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November 23, 2013
NSA malware infected over 50,000 computer networks worldwide
The NSA infected more than 50,000 computer networks worldwide with malware, according to new slides leaked by Snowden to Dutch media outlet NRC. A presentation dated 2012 showed a spiderweb map dubbed "Computer Network Exploitation," citing more than 50,000 locations globally.
The division of the intelligence agency, Tailored Access Operations (TAO), describes the operation in which includes, "enabling actions and intelligence collection via computer networks that exploit data gathered from target or enemy information systems or networks."
- Read more: NSA malware infected over 50,000 computer networks worldwide (ZDNet)
Image via NRC
November 25, 2013
U.S. hooks Singapore, South Korea as players in "Five Eyes" pact
Reports in Australian media cited new documents leaked by Snowden that point to Singapore and South Korea as playing "key roles" in helping the U.S. and Australia, two members of the so-called "Five Eyes" pact of spying partners, to tap into other South Asian countries.
The map, leaked by Dutch media earlier in November, showed Singapore as a key telecoms hub in the Pacific region, as an important "third party" working with its U.S. partners. The operation helps the U.S. and other allied nations tap into the communications of other countries in the region, notably Indonesia and Malaysia.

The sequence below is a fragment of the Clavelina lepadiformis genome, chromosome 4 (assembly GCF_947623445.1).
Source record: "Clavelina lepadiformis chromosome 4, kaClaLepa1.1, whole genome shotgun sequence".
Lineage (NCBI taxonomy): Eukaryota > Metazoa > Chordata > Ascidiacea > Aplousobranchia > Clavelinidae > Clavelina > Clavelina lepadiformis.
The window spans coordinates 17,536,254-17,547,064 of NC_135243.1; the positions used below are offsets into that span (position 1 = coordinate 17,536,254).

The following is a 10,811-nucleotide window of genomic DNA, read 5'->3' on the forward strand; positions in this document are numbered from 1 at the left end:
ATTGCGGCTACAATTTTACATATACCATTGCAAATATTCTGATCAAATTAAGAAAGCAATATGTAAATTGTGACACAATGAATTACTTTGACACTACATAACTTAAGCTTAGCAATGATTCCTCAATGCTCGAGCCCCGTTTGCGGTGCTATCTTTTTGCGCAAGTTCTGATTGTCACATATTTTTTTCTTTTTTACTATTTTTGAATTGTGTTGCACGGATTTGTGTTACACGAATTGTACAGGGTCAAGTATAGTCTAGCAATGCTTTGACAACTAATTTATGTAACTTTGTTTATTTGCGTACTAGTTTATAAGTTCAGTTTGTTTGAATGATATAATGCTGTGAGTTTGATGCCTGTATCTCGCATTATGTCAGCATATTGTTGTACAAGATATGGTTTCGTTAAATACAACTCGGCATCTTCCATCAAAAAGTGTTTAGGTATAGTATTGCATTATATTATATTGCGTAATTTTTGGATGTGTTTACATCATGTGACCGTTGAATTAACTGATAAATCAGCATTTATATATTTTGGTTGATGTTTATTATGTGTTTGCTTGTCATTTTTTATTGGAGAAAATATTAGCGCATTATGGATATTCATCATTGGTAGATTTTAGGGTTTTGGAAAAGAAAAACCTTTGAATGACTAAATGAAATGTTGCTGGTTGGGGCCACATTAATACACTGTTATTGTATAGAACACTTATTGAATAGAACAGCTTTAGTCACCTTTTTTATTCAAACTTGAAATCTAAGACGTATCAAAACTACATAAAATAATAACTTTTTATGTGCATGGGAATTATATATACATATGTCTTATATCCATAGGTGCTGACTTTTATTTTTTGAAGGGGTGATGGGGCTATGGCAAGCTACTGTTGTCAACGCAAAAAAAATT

- Read more: Singapore, Seoul key players in 'Five Eyes' spy ring (ZDNet)
Image: Malaysian Government
Source: Sydney Morning Herald
November 27, 2013
EU lays out new U.S. data agreement pact
In efforts to get the "special relationship" back on track after months of painful political rhetoric and frenemy-like relations, the European Commission wants to rekindle its trans-Atlantic love with its American partners.
The EU on Wednesday threw down its demands — albeit in a somewhat subdued typical softly-softly European way now that the 28 member state bloc has taken time to breathe and think this one through — and hopes its U.S. counterparts bites at the chance to restore relations with its trans-Atlantic friend.
This includes new rules to Safe Harbor, which would force companies, like the seven named technology companies implicated under the data-acquiring PRISM program, to extend the rules of Safe Harbor, by adjusting their privacy policies. This would result in the disclosure of "information on the extent to which U.S. law allows public authorities to collect and process data transferred."
Image: European Commission